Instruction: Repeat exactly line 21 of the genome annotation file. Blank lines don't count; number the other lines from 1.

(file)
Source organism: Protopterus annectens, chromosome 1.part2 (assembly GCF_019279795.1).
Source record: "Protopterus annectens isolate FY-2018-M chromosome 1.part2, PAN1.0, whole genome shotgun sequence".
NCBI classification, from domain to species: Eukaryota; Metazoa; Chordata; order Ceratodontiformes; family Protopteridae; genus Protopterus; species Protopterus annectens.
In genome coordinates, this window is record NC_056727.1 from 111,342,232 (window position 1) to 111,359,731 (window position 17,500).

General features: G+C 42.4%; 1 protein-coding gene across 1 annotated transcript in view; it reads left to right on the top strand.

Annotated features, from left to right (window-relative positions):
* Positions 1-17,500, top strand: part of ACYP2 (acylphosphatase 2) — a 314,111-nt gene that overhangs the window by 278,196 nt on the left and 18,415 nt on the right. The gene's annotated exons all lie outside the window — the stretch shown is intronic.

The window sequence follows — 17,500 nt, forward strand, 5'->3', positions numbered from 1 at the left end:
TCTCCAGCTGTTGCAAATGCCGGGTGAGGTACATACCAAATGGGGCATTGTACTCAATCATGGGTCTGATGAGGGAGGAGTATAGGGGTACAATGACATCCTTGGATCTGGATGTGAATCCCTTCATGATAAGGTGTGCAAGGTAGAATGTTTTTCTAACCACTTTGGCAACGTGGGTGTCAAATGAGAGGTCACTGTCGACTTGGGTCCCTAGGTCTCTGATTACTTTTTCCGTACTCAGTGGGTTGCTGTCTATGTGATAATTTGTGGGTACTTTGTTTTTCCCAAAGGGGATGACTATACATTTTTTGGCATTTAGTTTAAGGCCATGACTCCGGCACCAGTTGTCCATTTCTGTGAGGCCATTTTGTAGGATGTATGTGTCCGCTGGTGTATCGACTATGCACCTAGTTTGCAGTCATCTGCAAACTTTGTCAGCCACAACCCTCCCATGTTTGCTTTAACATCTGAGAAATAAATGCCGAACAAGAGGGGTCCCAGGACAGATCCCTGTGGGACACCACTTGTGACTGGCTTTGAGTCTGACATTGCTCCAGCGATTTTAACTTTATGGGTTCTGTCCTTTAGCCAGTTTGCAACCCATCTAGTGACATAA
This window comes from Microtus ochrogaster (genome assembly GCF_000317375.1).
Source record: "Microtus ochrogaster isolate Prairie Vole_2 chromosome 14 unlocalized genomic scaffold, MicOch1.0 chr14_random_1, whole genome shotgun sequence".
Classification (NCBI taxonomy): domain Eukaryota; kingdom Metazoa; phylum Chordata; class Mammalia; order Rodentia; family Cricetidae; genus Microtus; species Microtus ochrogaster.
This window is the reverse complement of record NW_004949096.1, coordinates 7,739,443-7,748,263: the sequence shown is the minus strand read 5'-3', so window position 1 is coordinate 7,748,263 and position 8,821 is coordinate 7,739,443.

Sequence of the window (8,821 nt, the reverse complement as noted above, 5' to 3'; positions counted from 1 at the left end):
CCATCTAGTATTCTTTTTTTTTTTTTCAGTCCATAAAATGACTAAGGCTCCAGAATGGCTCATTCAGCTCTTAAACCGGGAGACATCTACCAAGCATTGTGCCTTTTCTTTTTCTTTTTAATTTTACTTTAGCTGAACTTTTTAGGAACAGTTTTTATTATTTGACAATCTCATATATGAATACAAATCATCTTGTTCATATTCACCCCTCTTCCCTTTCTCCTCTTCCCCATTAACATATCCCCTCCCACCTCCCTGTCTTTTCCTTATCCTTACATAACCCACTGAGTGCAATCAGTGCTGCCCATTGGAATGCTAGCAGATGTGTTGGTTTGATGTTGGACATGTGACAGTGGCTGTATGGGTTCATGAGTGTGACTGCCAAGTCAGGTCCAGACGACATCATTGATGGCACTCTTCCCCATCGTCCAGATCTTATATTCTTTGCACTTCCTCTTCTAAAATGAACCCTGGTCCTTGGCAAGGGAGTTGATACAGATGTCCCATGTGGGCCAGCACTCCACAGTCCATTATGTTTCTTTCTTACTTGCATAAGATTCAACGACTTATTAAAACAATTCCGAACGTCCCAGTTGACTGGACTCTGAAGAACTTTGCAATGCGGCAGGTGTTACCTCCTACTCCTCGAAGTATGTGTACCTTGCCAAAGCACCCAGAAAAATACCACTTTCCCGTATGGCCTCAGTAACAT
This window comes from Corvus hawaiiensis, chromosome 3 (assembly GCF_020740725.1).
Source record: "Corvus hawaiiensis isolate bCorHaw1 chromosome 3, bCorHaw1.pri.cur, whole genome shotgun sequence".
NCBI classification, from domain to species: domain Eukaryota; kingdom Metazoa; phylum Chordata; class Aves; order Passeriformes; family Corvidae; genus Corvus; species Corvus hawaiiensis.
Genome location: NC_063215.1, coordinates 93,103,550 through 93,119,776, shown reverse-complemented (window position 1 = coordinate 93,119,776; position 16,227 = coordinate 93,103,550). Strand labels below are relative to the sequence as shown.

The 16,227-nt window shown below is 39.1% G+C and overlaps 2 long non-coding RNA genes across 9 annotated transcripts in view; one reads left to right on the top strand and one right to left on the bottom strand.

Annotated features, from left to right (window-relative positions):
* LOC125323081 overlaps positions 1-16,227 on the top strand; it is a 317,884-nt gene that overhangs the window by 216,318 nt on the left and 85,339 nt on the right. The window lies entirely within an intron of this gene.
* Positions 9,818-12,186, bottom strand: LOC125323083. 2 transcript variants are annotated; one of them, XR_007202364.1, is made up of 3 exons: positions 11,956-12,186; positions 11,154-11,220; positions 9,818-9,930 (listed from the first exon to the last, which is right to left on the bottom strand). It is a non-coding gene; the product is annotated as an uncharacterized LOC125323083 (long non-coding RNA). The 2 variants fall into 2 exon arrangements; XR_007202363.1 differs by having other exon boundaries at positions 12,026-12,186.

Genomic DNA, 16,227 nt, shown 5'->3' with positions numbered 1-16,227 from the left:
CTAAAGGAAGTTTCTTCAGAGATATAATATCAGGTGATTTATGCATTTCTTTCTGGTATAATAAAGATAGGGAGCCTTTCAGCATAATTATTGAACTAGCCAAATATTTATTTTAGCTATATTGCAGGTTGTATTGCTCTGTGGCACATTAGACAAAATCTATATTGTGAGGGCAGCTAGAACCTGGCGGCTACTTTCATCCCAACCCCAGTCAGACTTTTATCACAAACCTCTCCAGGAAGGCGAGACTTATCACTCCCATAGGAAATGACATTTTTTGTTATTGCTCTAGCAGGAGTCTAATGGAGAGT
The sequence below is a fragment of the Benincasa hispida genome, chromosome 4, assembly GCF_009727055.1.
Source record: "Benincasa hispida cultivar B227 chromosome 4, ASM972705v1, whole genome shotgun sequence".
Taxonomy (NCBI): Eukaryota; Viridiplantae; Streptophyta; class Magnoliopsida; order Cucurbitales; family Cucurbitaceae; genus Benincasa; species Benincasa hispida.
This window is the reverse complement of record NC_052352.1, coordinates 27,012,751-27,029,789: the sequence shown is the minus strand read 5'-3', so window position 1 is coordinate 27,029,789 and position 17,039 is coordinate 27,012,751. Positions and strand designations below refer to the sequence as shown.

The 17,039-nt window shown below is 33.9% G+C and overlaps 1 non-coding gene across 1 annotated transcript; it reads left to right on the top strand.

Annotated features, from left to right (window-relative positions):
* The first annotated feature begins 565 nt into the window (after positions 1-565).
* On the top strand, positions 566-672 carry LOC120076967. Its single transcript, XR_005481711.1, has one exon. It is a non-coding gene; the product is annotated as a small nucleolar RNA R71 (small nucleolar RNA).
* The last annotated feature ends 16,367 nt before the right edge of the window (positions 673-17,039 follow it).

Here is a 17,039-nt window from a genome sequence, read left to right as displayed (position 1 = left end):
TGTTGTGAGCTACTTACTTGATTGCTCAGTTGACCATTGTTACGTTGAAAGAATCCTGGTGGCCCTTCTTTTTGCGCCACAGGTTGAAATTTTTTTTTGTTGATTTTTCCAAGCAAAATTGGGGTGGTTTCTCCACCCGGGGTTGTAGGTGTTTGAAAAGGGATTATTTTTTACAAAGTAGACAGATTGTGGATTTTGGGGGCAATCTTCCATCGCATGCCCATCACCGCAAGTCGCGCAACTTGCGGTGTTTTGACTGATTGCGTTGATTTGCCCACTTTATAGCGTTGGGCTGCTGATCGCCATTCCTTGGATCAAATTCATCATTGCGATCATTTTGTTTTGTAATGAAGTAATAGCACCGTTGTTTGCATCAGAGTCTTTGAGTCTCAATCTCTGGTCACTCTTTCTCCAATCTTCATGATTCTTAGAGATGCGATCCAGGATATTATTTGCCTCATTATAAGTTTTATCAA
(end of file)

Annotated features, from left to right (window-relative positions):